Abdul Qazi opened his Afghan restaurant Kabul House on September 14, 2001–what might seem like bad timing for any restaurant to debut. A little more than a year later, business is so good that he’s about to open a second location.
A teacher who left Kabul in 1979, during the Soviet invasion, Qazi had by 1985 made his way through Europe and Canada to the Chicago area. In 1995 he found himself tired of the various retail jobs he’d been working and decided to open his own business. With no previous restaurant experience, he bought a pizzeria on Main Street in Evanston. Over time he introduced some of the Afghan dishes he’d cooked for friends. His menu caught on, and soon the double storefront was split between La Rosa Pizzeria and Afghan Fine Cuisine.
In mid-2001, Qazi decided to expand. He thought his growing customer base could support a larger operation, and he wanted to be able to offer more convenient parking. He found a space on Dempster in Skokie that had previously been occupied by a Thai restaurant serving kosher food. As soon as he signed his new lease, Qazi posted a notice on the door of his Evanston place announcing the move, then spent three weeks fixing up his new digs.
He painted and decorated, hanging traditional textiles–rugs, woven pillow covers, embroidered vests, and an ornate child’s dress–on the walls alongside pictures of Afghanistan. He spruced up nooks with tiled roofs in the back of the restaurant for diners seeking privacy. He put white cloths and fresh flowers on the tables, creating a slightly more upscale feel than he’d offered on Main Street. Then he opened for business.
That month restaurants everywhere were suffering from post-9/11 fallout. Making matters more uncertain, the local Afghan community had never patronized Qazi’s previous establishment; most Afghan families, says Qazi, can’t afford or aren’t interested in going out for food they regularly cook in their own homes. He didn’t know what to expect, but the sign he’d left at the old location paid off: after a few slow days, business began to pick up.
“I was surprised by how many of my former customers managed to track me down right away,” he says. These days word of mouth attracts diners from all over the Chicago area. “I get four to five calls a day asking where we’re located,” says Qazi. “We fill all of our reservation slots on weekends and also have plenty of walk-ins.”
People may try the restaurant for novelty’s sake, but they come back for Qazi’s food, which combines visual and gustatory spice. Afghan cooking is a cross between Persian and northern Indian cuisine, with lots of vegetarian dishes as well as ground beef, lamb, and chicken grilled as kabobs, prepared in stews, or stuffed in dumplings. Fresh vegetables, fruits, and nuts are all common. Tangy-salty combinations of ingredients like lemon, mint, parsley, yogurt, garlic, salt, and black pepper season the food–and the drinks, too: dough, for example, is a traditional beverage made with yogurt, mint tea, and salt over ice. It’s a good cold quasher that will leave you reaching for successive sips of hot black tea spiced with cardamom and plenty of glasses of water.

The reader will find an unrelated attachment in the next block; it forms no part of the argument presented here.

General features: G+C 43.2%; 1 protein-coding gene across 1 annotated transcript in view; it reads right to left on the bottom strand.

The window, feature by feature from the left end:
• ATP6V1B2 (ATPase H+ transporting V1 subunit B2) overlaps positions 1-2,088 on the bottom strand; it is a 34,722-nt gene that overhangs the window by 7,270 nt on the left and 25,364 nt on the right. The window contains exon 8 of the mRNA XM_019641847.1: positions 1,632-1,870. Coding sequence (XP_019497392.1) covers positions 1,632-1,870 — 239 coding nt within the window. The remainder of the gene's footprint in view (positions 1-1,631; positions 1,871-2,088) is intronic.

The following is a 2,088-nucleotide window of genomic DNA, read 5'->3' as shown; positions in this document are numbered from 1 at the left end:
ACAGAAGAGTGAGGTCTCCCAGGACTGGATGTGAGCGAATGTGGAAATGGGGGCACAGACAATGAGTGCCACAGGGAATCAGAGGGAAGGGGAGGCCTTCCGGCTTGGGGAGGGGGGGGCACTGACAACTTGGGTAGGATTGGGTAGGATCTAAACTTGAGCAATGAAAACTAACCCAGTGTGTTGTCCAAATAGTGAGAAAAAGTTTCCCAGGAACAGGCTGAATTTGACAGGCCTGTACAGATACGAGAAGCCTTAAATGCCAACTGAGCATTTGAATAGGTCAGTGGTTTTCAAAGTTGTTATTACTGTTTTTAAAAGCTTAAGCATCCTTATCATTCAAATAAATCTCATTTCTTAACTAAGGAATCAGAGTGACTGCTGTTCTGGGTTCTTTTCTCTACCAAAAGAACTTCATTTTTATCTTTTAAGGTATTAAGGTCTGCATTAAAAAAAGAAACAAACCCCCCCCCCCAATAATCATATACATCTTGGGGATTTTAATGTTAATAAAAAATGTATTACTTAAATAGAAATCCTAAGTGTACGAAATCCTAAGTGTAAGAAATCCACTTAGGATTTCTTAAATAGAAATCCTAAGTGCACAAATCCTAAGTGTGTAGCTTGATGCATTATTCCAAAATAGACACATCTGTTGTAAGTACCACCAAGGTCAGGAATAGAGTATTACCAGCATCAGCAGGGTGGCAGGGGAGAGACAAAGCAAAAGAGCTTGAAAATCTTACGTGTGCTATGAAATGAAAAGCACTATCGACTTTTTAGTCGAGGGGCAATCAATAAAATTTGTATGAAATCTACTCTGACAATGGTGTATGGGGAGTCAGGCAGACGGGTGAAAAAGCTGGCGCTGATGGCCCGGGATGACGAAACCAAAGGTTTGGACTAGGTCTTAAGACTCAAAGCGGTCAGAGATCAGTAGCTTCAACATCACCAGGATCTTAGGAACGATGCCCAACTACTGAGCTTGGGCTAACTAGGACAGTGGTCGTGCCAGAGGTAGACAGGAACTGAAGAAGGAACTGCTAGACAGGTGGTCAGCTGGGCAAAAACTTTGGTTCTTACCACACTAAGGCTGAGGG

Signature dishes include kebab-ay-mugh (lemon-marinated chicken seasoned with garlic and salt), kebab-ay-shami (seasoned ground beef kabobs), and kebab-ay-gosfand (lamb kabob). Vegetarians will dig into kadu chalow, candy orange and almost candy-sweet sauteed pumpkin made with onions, tomato sauce, and honey and served alongside rice. Other vegetarian options, served separately or in a generous combo plate with yogurt and rice, include buranee bonjawn, sauteed eggplant that’s cooked down with tomato sauce, black pepper, hot green peppers, and lots of olive oil; sabzee, sauteed spinach with garlic, onion, and other spices; and dahl, spicy cooked lentils similar to the Indian version.
Mantoo, another specialty, are dumplings filled with spicy ground beef and scallions, drizzled with yogurt sauce, and sprinkled with mint and hot pepper, the green and orange waking up both plate and palate. Vegetarians can try awshak, or scallion dumplings–the ground meat topping’s optional. Green salad in a minty dressing comes with most dishes, as does flatbread (somewhat puffier than Indian nan) and basmati rice, which is a highlight: Kabul House’s moist version is full of raisins and slivered carrots.
Everything is homemade, from the yogurt to Persian ice cream and firnee, an Afghan pudding, the last two flavored with rosewater and cardamom. “I buy fresh vegetables and zabiha halal meat [slaughtered according to Islamic law] daily and prepare all of our food from scratch every day,” says Qazi. “I don’t use canned food or anything frozen, and people tell me they can taste the difference.”
Qazi intends to test his recipe for success in February, when he’ll open a restaurant in Lincoln Park. “We’re hoping to be open on the first of the month,” he says. The new Kabul House will take over the address previously occupied by the Moroccan eatery L’Olive, 1629 N. Halsted (312-751-1029). The original is at 3320 Dempster in Skokie, 847-763-9930.
Art accompanying story in printed newspaper (not available in this archive): photo/Stephen J. Serio.